When my students write, I write. I let them know my struggles, my worries. They all know I struggle with rhyming. They help me. We are all learners. “Ancora Imparo” “I am still learning.” I never pretend to know all the answers. We discover them together. We share in the learning.

Some days I worry that I don’t teach enough. I coach. I lead. I keep discipline…somewhat. But standing in front writing something on a white board that students copy or read and subsequently learn, that is not my style. I do not need to pine over another school’s philosophy. I just need to embrace my own. Maybe I’ll design my own t-shirt.

Faith bigger than fear

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Please use this button on your site for DigiLit Sunday posts

Please use this button on your site for DigiLit Sunday posts

When my students were working on their One Little Words, I discovered how much fun thesaurus.com can be. I was curious if there was a form for thesaurus poetry. A Google search turned up a funny metaphorical poem by Billy Collins. You have to love a sarcastic poem that ends with a love story between two words.

I would rather see words out on their own, away
from their families and the warehouse of Roget,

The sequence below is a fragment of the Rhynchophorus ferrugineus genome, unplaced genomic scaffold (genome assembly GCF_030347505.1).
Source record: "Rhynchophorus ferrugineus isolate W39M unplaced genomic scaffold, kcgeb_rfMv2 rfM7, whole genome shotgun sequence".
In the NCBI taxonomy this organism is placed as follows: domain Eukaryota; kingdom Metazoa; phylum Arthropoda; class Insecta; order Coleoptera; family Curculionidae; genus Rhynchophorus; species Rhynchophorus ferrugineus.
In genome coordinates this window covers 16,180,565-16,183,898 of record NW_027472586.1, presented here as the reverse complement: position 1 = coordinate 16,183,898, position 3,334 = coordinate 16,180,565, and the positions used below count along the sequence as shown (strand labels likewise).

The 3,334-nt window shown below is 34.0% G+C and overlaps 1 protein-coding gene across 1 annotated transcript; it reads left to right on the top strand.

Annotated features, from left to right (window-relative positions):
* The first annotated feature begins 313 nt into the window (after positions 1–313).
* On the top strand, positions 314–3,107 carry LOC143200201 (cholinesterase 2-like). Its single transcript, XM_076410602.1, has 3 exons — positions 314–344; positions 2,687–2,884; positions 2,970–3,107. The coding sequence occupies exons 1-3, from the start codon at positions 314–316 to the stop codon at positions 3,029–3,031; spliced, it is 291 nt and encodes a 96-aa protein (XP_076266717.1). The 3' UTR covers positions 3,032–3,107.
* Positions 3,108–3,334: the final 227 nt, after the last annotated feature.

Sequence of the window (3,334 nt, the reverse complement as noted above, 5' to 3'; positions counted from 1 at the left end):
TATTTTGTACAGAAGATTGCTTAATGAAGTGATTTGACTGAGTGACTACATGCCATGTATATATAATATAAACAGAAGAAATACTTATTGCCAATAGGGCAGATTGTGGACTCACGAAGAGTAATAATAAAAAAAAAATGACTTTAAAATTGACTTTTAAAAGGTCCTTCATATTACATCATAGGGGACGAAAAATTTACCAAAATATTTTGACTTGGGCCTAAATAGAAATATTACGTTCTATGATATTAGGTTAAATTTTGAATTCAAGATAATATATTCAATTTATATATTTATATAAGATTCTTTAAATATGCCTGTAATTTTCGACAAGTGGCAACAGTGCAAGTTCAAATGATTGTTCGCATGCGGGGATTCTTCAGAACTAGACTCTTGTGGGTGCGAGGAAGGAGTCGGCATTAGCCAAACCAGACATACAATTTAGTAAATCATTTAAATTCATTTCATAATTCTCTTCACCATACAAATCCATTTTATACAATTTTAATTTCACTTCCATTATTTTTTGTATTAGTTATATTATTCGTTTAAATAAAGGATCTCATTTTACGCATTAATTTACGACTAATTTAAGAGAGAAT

wandering the world where they sometimes fall
in love with a completely different word.
Surely, you have seen pairs of them standing forever
next to each other on the same line inside a poem,
a small chapel where weddings like these,
between perfect strangers, can take place.
See complete poem here.

The assignment: Choose a word. Write it in capital letters. Find 4 synonyms. Write those in a second line. (Pick the easiest word to rhyme for your last word.) Then write a phrase that ends with a rhyming word. As a class, we wrote this poem.

MAGICAL
Imaginary, mythical, enchanting, spellbinding
Potions of my mind unwinding.
–Mrs. Simon’s Caneview class

I let the students go. When one or two were getting frustrated by line placement on Kidblogs, I suggested Canva. We have talked about design before. More than ever, I watched them wrestle over design. One student got frustrated that every background cost a dollar, so she said, “I just made my own background.” She used the plain color background and added free icons. She also changed the coloring on the icons. I marveled at her quick turn around.

Digital Literacy should be more about the literacy than it is about the digital. Technology enhanced my students’ poems with design and allowed them to share their work globally. However, the most value was in the play and problem-solving with words and language.

Erin created her own Extraordinary design for her OLW thesaurus poem.

Erin created her own Extraordinary design for her OLW thesaurus poem.

Kielan's mother is getting married in June.  What a sweet gift.

Kielan’s mother is getting married in June. What a sweet gift.

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Discover. Play. Build.

Ruth Ayres invites us the celebrate each week. Click over to her site Discover. Play. Build. to read more celebrations.

The winter can be such a dreary time. I am celebrating today how blooming continues even when the days are gloomy. An amaryllis bulb, a Christmas gift from a friend, is blooming in my kitchen. I have documented it with images and put them into a quick video. Enjoy blooming!